8 easy fixes for staying productive in a noisy office

4 Tips for Making an Open Office Plan Work

Noise distractions can be a huge detriment to an open office environment. Here's how you can save your sanity.

Open offices are excellent for facilitating team member interactions and creating an inclusive environment. On the flip side, this is bound to create distractions that can severely impact productivity.

While it may be de rigeur for your startup to embrace the open layout, considering laying some ground rules first so that all members of your team still feel they're able to get work done without distraction.

Eight entrepreneurs from Young Entrepreneur Council (YEC) offer their best advice for reducing distractions and noise-related issues in open offices.

1. Offer the ability to work from home.

Who says all your work has to be done in the office? I help employees determine what has to be done from the office and what can actually be done from the comfort of their own home.

Having them come into the office a few hours late or leaving mid-afternoon to finish up their work at home has lead to increased productivity and a happier working environment.

- Kim Kaupe, ZinePak

2. Designate a quiet area.

Quiet areas can be an effective workaround to the noisy open office environment.

By designating a small area away from the commotion of the general office setting, you can provide employees with an escape when things get hectic, allowing them to complete their work in a comfortable setting.

- Russell Kommer, eSoftware Associates Inc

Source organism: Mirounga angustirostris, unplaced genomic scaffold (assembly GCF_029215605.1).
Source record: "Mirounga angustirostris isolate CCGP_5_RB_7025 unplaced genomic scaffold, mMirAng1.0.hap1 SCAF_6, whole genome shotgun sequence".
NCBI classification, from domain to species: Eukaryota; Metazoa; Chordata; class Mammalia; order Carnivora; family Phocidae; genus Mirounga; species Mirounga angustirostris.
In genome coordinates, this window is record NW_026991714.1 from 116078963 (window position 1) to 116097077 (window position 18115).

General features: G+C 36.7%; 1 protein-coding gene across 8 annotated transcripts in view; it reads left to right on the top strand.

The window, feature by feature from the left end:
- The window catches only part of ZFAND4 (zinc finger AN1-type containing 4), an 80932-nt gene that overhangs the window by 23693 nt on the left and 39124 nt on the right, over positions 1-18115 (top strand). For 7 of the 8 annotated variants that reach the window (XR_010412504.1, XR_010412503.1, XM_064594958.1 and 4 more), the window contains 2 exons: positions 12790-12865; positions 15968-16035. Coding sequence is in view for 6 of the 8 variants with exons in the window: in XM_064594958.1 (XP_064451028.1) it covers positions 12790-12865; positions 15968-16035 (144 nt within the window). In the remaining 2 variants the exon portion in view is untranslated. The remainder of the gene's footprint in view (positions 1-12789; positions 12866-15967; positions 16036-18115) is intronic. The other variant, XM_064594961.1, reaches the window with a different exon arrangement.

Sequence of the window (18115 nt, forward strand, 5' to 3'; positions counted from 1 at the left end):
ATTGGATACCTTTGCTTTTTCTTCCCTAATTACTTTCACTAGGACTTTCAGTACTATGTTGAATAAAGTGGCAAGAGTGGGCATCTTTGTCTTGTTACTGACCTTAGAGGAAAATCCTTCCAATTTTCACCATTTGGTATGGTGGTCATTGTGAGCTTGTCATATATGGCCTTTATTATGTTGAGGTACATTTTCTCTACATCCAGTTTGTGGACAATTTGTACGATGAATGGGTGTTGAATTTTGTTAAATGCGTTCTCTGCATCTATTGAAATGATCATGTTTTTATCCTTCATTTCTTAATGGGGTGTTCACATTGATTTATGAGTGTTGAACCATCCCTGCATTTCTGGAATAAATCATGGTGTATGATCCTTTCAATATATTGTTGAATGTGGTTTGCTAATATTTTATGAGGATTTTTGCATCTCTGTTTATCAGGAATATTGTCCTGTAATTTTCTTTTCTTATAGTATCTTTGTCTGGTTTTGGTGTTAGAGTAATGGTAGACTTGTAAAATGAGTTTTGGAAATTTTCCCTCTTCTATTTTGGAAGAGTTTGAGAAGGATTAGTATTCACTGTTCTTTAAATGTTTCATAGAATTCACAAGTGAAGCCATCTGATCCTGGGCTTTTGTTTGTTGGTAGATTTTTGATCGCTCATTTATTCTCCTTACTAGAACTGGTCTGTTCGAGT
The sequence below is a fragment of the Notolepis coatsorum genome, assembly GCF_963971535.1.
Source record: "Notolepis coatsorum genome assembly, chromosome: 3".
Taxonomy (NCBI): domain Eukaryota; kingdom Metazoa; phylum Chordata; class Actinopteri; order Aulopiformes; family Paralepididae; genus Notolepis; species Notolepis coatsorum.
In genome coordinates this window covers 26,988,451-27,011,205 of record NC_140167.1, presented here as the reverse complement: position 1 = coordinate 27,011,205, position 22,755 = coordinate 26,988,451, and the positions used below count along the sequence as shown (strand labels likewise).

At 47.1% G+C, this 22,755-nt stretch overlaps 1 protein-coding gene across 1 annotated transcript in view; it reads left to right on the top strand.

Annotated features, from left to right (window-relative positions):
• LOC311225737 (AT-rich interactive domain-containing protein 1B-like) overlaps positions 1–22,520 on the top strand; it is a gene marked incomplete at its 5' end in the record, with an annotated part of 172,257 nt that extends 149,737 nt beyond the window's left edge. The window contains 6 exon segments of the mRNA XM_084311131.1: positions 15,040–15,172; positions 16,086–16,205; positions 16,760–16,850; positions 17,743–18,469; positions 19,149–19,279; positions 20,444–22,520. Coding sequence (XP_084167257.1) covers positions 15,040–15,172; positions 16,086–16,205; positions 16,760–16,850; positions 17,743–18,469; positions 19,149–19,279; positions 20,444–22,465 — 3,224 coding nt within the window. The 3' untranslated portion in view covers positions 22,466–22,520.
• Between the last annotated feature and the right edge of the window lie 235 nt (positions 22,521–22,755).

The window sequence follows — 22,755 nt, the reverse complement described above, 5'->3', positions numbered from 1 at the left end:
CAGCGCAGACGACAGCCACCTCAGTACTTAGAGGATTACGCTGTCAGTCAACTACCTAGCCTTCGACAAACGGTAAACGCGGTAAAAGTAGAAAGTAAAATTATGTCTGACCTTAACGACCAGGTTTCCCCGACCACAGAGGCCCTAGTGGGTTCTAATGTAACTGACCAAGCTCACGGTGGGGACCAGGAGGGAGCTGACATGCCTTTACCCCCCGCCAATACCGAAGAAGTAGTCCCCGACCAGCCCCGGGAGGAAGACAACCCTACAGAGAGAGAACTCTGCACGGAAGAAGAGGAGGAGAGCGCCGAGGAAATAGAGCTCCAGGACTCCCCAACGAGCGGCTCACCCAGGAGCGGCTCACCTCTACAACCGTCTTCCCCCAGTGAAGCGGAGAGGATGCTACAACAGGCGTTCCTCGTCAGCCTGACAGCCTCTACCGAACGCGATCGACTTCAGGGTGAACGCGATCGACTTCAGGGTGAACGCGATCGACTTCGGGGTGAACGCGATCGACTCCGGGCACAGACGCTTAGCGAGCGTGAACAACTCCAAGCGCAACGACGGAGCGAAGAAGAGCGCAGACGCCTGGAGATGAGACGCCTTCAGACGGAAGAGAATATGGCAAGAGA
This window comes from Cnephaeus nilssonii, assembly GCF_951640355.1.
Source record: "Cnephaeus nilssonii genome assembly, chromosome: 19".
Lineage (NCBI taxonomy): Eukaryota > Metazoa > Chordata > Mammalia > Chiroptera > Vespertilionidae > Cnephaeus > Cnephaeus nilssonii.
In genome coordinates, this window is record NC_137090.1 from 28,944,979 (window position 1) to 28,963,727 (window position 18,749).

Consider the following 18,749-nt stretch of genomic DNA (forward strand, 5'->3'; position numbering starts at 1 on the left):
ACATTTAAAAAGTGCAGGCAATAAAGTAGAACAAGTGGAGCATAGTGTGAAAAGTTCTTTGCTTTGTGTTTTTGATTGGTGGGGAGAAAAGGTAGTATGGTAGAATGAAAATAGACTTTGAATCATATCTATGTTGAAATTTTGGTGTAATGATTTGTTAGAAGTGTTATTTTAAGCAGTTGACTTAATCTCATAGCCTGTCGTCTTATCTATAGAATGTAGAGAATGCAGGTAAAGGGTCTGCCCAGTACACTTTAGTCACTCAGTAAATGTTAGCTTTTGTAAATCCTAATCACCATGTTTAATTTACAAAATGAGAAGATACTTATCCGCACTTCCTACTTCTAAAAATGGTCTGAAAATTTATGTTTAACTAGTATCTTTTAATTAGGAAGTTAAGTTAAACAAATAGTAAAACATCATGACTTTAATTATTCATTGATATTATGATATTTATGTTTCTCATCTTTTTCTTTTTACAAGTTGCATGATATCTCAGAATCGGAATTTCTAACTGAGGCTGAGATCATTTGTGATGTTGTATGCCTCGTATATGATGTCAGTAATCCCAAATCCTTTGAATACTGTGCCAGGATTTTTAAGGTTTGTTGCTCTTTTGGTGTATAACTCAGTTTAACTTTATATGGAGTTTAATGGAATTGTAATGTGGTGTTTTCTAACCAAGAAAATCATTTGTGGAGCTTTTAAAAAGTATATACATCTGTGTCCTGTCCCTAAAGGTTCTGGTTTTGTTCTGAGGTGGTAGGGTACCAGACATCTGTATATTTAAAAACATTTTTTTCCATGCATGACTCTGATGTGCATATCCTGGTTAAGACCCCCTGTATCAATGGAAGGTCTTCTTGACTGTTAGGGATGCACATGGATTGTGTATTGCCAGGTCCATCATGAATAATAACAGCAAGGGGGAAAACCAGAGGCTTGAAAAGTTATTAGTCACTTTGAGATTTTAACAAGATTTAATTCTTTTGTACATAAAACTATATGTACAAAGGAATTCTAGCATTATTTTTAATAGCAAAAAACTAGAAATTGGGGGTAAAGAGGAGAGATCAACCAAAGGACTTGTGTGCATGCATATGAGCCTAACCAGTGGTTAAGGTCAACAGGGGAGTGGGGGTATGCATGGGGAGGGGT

3. Offer a variety of work spaces.

In addition to our open space, we have small and large conference rooms, two "living rooms," and an inviting kitchen. Variety gives us the option to work in the open when we want to, and find solitude when we need it.

We're also flexible with work-from-home time and hours. Some staff like to come in extra early before the crowd, while others like to take advantage of the quiet evening hours.

- Zach Robbins, Leadnomics

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4. Rotate staff in shifts.

Minimizing the number of people in the open workspace at any time can help keep the noise down and create a distraction-free environment.

Having some people work from home while others come in can keep productivity higher because there are fewer people there to talk with or create noise.

- Angela Ruth, Due

5. Implement an office communications process.

We offer guidelines for respecting co-workers' space and working styles. For example, we prefer to hold meetings in a conference room, and we use Slack to communicate quickly and cut down on office chatter.

Slack has the added benefit of providing a record of the conversation in case of any confusion. If employees still have trouble focusing, noise canceling headphones can really help.

- Ajay Yadav, Roomi

6. Book a room.

It's simple: calls should be taken in a phone booth or a conference room, pending the type of call, and any internal review meetings also happen a conference room. We treat the conference room as a person, and that person has to be in on every meeting. If the conference room can't make it, the meeting time has to be changed.

- Anshey Bhatia, Verbal+Visual

7. Implement the "headphone rule."

At mappedin, we have the "headphone rule," whereby anyone with headphones on can only be contacted via chat or email. This eliminates disruption towards someone who might be highly focused at that moment in time, and gives them the opportunity to answer when they can instead of on the spot (which can often break someone's concentration).

- Hongwei Liu, mappedin

8. Add more noise to the office.

In a quiet room, you can hear a pin drop. In a loud room you can't even hear a brick drop. Ditch the attempts at a perfectly quiet room by instead adding background noise to drown out distractions.

Whether that's a white noise machine, an open window to the street, or even a larger common area with many people talking, background noise can be beneficial.

- Nick Akey, MakerSquare

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